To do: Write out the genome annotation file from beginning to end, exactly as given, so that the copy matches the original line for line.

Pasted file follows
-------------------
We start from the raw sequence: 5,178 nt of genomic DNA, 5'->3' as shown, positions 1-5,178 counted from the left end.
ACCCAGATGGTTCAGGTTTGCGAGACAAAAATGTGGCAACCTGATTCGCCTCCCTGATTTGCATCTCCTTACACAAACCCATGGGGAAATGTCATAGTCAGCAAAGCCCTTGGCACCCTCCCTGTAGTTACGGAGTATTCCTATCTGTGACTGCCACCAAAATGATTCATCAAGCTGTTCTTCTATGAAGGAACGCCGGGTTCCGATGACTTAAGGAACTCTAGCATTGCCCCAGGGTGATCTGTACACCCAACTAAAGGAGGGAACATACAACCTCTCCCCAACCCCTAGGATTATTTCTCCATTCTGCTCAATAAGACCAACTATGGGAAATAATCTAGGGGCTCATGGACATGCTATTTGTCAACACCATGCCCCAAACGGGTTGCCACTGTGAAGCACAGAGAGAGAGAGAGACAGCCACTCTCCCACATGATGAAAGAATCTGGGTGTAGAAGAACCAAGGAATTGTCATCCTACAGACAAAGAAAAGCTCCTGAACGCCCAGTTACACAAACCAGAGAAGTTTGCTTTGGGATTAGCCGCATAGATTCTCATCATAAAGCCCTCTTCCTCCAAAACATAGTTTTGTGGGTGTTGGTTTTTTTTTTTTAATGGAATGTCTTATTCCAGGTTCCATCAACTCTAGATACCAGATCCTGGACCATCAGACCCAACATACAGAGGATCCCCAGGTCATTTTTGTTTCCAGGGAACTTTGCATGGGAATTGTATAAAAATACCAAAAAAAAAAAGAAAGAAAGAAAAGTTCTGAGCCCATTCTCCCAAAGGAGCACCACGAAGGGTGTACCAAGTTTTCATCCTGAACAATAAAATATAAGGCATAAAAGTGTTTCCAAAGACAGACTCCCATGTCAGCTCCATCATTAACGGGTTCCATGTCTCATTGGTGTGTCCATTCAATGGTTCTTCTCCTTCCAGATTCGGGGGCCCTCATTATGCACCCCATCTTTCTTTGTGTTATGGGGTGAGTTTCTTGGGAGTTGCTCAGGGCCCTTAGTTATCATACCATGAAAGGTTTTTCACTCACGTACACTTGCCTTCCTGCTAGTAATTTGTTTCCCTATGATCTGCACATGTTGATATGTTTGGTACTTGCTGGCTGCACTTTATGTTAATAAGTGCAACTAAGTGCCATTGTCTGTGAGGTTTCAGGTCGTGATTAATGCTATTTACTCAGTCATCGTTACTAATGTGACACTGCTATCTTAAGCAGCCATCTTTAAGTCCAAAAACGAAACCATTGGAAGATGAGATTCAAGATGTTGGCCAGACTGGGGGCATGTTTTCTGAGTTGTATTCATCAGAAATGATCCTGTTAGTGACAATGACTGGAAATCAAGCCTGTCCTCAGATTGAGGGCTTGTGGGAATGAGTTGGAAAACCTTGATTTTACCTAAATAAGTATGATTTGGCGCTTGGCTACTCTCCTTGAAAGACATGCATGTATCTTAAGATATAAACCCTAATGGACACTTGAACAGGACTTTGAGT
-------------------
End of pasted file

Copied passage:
We start from the raw sequence: 5,178 nt of genomic DNA, 5'->3' as shown, positions 1-5,178 counted from the left end.
ACCCAGATGGTTCAGGTTTGCGAGACAAAAATGTGGCAACCTGATTCGCCTCCCTGATTTGCATCTCCTTACACAAACCCATGGGGAAATGTCATAGTCAGCAAAGCCCTTGGCACCCTCCCTGTAGTTACGGAGTATTCCTATCTGTGACTGCCACCAAAATGATTCATCAAGCTGTTCTTCTATGAAGGAACGCCGGGTTCCGATGACTTAAGGAACTCTAGCATTGCCCCAGGGTGATCTGTACACCCAACTAAAGGAGGGAACATACAACCTCTCCCCAACCCCTAGGATTATTTCTCCATTCTGCTCAATAAGACCAACTATGGGAAATAATCTAGGGGCTCATGGACATGCTATTTGTCAACACCATGCCCCAAACGGGTTGCCACTGTGAAGCACAGAGAGAGAGAGAGACAGCCACTCTCCCACATGATGAAAGAATCTGGGTGTAGAAGAACCAAGGAATTGTCATCCTACAGACAAAGAAAAGCTCCTGAACGCCCAGTTACACAAACCAGAGAAGTTTGCTTTGGGATTAGCCGCATAGATTCTCATCATAAAGCCCTCTTCCTCCAAAACATAGTTTTGTGGGTGTTGGTTTTTTTTTTTTAATGGAATGTCTTATTCCAGGTTCCATCAACTCTAGATACCAGATCCTGGACCATCAGACCCAACATACAGAGGATCCCCAGGTCATTTTTGTTTCCAGGGAACTTTGCATGGGAATTGTATAAAAATACCAAAAAAAAAAAGAAAGAAAGAAAAGTTCTGAGCCCATTCTCCCAAAGGAGCACCACGAAGGGTGTACCAAGTTTTCATCCTGAACAATAAAATATAAGGCATAAAAGTGTTTCCAAAGACAGACTCCCATGTCAGCTCCATCATTAACGGGTTCCATGTCTCATTGGTGTGTCCATTCAATGGTTCTTCTCCTTCCAGATTCGGGGGCCCTCATTATGCACCCCATCTTTCTTTGTGTTATGGGGTGAGTTTCTTGGGAGTTGCTCAGGGCCCTTAGTTATCATACCATGAAAGGTTTTTCACTCACGTACACTTGCCTTCCTGCTAGTAATTTGTTTCCCTATGATCTGCACATGTTGATATGTTTGGTACTTGCTGGCTGCACTTTATGTTAATAAGTGCAACTAAGTGCCATTGTCTGTGAGGTTTCAGGTCGTGATTAATGCTATTTACTCAGTCATCGTTACTAATGTGACACTGCTATCTTAAGCAGCCATCTTTAAGTCCAAAAACGAAACCATTGGAAGATGAGATTCAAGATGTTGGCCAGACTGGGGGCATGTTTTCTGAGTTGTATTCATCAGAAATGATCCTGTTAGTGACAATGACTGGAAATCAAGCCTGTCCTCAGATTGAGGGCTTGTGGGAATGAGTTGGAAAACCTTGATTTTACCTAAATAAGTATGATTTGGCGCTTGGCTACTCTCCTTGAAAGACATGCATGTATCTTAAGATATAAACCCTAATGGACACTTGAACAGGACTTTGAGT